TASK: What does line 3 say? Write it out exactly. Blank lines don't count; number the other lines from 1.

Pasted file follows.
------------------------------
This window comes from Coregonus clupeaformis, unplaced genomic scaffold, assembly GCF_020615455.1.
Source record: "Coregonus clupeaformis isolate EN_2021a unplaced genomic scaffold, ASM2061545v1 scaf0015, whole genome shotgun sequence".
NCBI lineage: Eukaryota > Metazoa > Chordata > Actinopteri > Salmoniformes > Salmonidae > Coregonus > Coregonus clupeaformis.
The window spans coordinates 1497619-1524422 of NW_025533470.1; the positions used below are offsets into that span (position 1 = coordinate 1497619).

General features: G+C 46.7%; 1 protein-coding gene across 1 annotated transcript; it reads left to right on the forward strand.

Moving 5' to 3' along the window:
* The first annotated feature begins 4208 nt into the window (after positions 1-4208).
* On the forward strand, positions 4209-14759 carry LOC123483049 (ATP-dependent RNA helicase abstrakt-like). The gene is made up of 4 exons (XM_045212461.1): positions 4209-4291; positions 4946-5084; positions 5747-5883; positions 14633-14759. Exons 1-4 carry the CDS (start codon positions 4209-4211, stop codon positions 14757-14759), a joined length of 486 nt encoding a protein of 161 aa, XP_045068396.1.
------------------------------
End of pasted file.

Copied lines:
NCBI lineage: Eukaryota > Metazoa > Chordata > Actinopteri > Salmoniformes > Salmonidae > Coregonus > Coregonus clupeaformis.